Recently I saw a very deserving American hero awarded the Medal of Honor by the President. While reading what this selfless soldier did to rescue and protect his fellow soldiers was remarkable. There was no doubt, this soldier was a man of great courage.

But I don’t know if we really know what courage is. Psychologist Melanie Greenberg tells us that courage is something that everybody wants – an attribute of good character that makes us worthy of respect. From the Bible to fairy tales; ancient myths to Hollywood movies, our culture is rich with exemplary tales of bravery and self-sacrifice for the greater good. From the cowardly lion in The Wizard of Oz who finds the courage to face the witch, to David battling Goliath in the Bible, to Star Wars and Harry Potter, children are raised on a diet of heroic and inspirational tales.

Yet courage is not just physical bravery. History books tell colorful tales of social activists, such as Martin Luther King and Nelson Mandela, who chose to speak out against injustice at great personal risk. Entrepreneurs such as Steve Jobs and Walt Disney, who took financial risks to follow their dreams and innovate, are like modern-day knights, exemplifying the rewards and public accolades that courage can bring.

There are different types of courage, ranging from physical strength and endurance to mental stamina and innovation. Dr. Greenberg then suggests six ways to define courage:

  1. Feeling fear yet choosing to act.
  2. Following your heart.
  3. Persevering in the face of adversity.
  4. Standing up for what is right even if you lose friends.
  5. Expanding your horizons; letting go of the familiar.
  6. Facing suffering with dignity or faith.

Then psychologist Leon F. Seltzer remarks that to most of us, courage is little more than confronting a dangerous situation without flinching. The individual exhibits valor and bravery is fearless, assured, dauntless. In the vernacular, such people might be considered “gutsy – even as, well, “cocky.” And undeniably, we view courage as what heroes are made of.

As one writer said, “Courage is not the absence of fear, but rather the judgment that something else is more important than the fear.”  And this seminal quote elegantly makes the point that when we decide to act courageously, it’s because we’ve already determined that the risk, danger, or the risk of doing so is worth it. It’s truly about having the “courage of our convictions,” “putting our money where our mouth is,” and who knows how many other common expressions that address our willingness to show fortitude in the face of adversity.

But we must never let fear or being fearful make us feel like a coward. Courage is the quality of mind and spirit that enables a person to face difficulty, danger, pain, etc., with fear but perseverance. Beginning with Aristotle philosophers have analyzed physical courage and moral courage in great detail. However, philosophy has never addressed the type of courage involved in facing the fears generated by our habits and emotions. 

And the Bible has much to say about courage. Here is what God told Joshua when he took over from Moses to lead the children of Israel into the Promised Land: “Have I not commanded you? Be strong and courageous. Do not be afraid; do not be discouraged, for the Lord your God will be with you wherever you go.”[1] This was certainly a call for mental courage. Then later, God spoke to Joshua as he was about to cross the Jordan into Canaan: “So be strong and courageous! Do not be afraid and do not panic before them. For the Lord your God will personally go ahead of you. He will neither fail you nor abandon you.”[2] This was a call for courage of heart.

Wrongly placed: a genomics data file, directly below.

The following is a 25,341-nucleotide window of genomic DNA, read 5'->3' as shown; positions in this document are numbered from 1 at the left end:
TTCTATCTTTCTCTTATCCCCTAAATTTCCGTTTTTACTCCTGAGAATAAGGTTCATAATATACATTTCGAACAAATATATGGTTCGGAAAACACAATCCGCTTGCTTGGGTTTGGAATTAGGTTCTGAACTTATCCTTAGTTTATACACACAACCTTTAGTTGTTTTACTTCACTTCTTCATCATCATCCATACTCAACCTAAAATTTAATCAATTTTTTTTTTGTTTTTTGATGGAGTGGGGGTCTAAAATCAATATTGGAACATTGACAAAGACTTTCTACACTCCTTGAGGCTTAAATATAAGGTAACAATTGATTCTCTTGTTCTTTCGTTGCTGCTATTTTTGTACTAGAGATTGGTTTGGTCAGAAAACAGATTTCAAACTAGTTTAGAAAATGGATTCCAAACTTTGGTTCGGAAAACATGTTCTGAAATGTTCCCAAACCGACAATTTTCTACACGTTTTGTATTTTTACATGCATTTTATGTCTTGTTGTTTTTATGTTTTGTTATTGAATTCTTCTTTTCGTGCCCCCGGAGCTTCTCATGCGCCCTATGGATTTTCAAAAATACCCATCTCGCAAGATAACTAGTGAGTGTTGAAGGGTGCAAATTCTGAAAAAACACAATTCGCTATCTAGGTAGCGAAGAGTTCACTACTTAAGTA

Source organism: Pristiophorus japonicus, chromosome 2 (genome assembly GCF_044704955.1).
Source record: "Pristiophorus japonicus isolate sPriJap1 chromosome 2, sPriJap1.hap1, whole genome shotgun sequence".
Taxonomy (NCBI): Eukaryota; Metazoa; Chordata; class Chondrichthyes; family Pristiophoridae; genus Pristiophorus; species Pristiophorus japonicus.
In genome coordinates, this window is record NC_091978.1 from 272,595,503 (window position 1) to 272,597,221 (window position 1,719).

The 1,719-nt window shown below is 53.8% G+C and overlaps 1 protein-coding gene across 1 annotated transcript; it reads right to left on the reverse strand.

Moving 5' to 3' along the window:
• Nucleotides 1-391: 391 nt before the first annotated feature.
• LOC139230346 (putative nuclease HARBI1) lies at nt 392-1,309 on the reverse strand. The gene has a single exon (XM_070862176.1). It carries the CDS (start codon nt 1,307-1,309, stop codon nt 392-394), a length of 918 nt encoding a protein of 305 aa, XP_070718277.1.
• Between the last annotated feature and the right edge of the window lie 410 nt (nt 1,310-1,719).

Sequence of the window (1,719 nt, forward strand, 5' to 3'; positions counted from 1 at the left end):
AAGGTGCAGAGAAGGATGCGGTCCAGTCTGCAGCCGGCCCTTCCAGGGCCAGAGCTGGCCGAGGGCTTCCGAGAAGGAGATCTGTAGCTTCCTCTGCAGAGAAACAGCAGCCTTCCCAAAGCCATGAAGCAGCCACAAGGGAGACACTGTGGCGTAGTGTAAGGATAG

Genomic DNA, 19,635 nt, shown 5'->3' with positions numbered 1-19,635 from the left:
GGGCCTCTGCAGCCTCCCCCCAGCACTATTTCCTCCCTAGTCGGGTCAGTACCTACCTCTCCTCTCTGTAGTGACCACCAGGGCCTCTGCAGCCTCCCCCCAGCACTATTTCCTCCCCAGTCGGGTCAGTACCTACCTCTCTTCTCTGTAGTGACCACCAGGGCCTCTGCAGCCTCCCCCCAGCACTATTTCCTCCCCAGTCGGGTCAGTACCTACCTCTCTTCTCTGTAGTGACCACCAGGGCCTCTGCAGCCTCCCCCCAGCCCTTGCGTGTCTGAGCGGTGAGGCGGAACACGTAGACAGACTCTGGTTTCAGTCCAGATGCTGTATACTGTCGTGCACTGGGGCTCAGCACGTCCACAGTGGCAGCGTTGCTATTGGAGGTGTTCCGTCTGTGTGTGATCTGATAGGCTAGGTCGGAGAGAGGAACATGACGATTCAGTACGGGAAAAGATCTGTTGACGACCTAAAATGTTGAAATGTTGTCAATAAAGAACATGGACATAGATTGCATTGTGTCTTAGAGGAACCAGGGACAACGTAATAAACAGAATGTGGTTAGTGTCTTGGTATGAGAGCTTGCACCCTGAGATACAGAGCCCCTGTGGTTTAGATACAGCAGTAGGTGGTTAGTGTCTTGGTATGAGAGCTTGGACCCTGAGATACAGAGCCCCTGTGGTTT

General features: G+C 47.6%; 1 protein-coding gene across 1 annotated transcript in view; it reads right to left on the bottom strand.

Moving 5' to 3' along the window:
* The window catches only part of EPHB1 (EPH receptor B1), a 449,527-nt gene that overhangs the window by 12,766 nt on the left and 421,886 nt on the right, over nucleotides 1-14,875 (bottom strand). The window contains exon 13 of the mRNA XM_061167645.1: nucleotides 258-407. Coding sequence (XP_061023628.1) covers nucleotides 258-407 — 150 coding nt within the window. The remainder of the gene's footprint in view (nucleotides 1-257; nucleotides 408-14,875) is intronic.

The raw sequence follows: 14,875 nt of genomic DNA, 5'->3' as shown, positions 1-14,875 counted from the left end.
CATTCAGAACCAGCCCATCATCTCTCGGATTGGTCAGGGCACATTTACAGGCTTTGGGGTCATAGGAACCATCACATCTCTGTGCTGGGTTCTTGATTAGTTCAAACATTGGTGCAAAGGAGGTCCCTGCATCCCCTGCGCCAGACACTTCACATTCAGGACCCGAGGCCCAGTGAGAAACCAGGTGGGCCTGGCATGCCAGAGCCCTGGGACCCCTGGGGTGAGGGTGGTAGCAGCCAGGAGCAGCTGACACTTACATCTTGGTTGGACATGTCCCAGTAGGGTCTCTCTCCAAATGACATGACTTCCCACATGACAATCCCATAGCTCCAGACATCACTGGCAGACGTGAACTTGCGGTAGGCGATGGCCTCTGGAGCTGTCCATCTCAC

Then the Psalmist urged everyone, “Wait patiently for the Lord. Be brave and courageous. Yes, wait patiently for the Lord.”[3] In other words, don’t let fear stop you from putting faith in God to get you through your difficulties. And David encouraged Solomon to stick with the task given to him, “Be strong and courageous, and do the work. Don’t be afraid or discouraged, for the Lord God, my God, is with you. He will not fail you or forsake you. He will see to it that all the work related to the Temple of the Lord is finished correctly.”[4]

And when the Apostle Paul and his Roman guards got off the ship and were walking toward Rome, we read, “The brothers and sisters in Rome heard Paul’s and his entourage were coming, and they came to meet them at the Forum on the Appian Way.[5] Others joined them at The Three Taverns.[6] When Paul saw them, he was encouraged and thanked God.” This encouraged Paul’s spirit.

We should not always be looking for words of courage from others, but to encourage others to remain steadfast and stick to the path God gave you to follow. Furthermore, by you showing courage it will inspire others to take courage and remain faithful to their calling and ministry. Remember to be courageous you must overcome fearFalse Evidence Accepted as Real. – Dr. Robert R Seyda

[1] Joshua 1:9

[2] Deuteronomy 11:6

[3] Psalm 27:14

[4] 1 Chronicles 28:20

[5] About 43 miles from Rome

[6] About 35 miles from Rome

About drbob76

Retired missionary, pastor, seminary professor, Board Certified Chaplain and American Cancer Society Hope Lodge Director.
This entry was posted in Uncategorized. Bookmark the permalink.

Leave a Reply

Fill in your details below or click an icon to log in:

WordPress.com Logo

You are commenting using your WordPress.com account. Log Out /  Change )

Facebook photo

You are commenting using your Facebook account. Log Out /  Change )

Connecting to %s